Canada mulls expelling China diplomat for targeting lawmaker

TORONTO – Canada’s foreign affairs minister said Thursday that the country is considering expelling Chinese diplomats over an intelligence agency report that says one of them conspired to intimidate relatives of Hong Kong by a Canadian lawmaker.

Foreign Affairs Minister Melanie Joly said her department was summoning China’s ambassador to a meeting to stress that Canada will not tolerate such interference. He said the intelligence agency’s report indicated that conservative opposition lawmaker Michael Chong and his Hong Kong relatives were targeted after Chong criticized Beijing’s human rights record.

“We are evaluating different options, including the expulsion of diplomats,” Joly told a parliamentary committee.

Canada’s spy agency has not released details. Chong has said the report identifies a Toronto-based diplomat as part of the plot. Chong has been critical of Beijing’s treatment of Uighur Muslims in China’s Xinjiang province.

“I can’t imagine the shock and concern to learn that your loved ones have been attacked in this way,” Joly told Chong at the committee hearing. “There will be consequences.”

Chong said the diplomat should get on the first plane out of Canada.

“It is inexplicable that this diplomat has not yet been told to leave the country,” he said.

“If we don’t take this course of action, we’re basically putting up a giant billboard for every authoritarian state in the world that says we’re open to foreign interference targeting Canadian citizens. That’s why this individual needs to be sent packing “.

Prime Minister Justin Trudeau said Wednesday he only learned of the spy agency’s report after a Globe and Mail story Monday, citing top-secret documents, said the spy agency he had the intelligence. Trudeau has ordered Canada’s intelligence agencies to immediately inform lawmakers of any threats against them, regardless of whether those threats are deemed credible.

Canada’s spy agency did not tell Chong about his family’s targeting until this week.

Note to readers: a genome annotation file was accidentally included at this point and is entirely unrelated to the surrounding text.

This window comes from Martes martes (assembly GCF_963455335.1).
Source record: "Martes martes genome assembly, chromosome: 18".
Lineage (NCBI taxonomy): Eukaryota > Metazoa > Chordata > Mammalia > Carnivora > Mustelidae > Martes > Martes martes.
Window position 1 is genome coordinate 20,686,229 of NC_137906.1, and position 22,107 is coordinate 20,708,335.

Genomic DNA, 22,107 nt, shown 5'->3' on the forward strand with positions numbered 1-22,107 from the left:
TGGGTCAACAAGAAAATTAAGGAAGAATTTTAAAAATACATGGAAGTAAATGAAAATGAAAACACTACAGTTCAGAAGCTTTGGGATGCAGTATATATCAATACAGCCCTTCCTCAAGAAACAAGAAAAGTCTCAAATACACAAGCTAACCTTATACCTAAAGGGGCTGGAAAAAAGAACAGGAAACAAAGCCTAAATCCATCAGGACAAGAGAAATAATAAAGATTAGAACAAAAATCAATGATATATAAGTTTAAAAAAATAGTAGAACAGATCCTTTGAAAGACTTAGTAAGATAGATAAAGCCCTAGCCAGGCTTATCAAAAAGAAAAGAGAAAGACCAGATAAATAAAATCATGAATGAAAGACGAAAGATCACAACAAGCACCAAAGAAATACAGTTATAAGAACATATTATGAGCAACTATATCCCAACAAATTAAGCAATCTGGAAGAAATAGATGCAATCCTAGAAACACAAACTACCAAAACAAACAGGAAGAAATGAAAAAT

Many governments, the United Nations and human rights groups accuse China of sweeping a million or more people from its Uyghur community and other predominantly Muslim ethnic minority groups into detention camps, where many have said they were tortured, sexually assaulted and forced to leave. their language and religion. China denies the allegations, which are based on evidence that includes interviews with survivors and photos and satellite images of the Uyghur-origin province of Xinjiang, a major factory and farm center in China’s far west.

Earlier Thursday in Beijing, China’s Foreign Ministry played down allegations that China was trying to intimidate Chong and his family members.

“China opposes any interference in the internal affairs of a country. We never interfere in Canada’s internal affairs and have no interest in doing so,” spokeswoman Mao Ning told reporters, according to an official English transcript.

“We are determined to defend our sovereignty, security and development interests and oppose actions that interfere in China’s internal affairs and harm China’s interests.”

The Chinese Embassy in Ottawa did not immediately respond to a message seeking comment.

Last month, Trudeau appointed a former governor general as a special investigator to look into allegations of Chinese interference in Canada’s last two elections. David Johnston will decide whether a public inquiry is needed and Trudeau has said he will comply with the recommendations.

The Globe and Mail, citing unidentified intelligence sources, has reported that China preferred to see Trudeau’s Liberals re-elected in the 2021 election and worked to defeat conservative politicians seen as hostile to Beijing.

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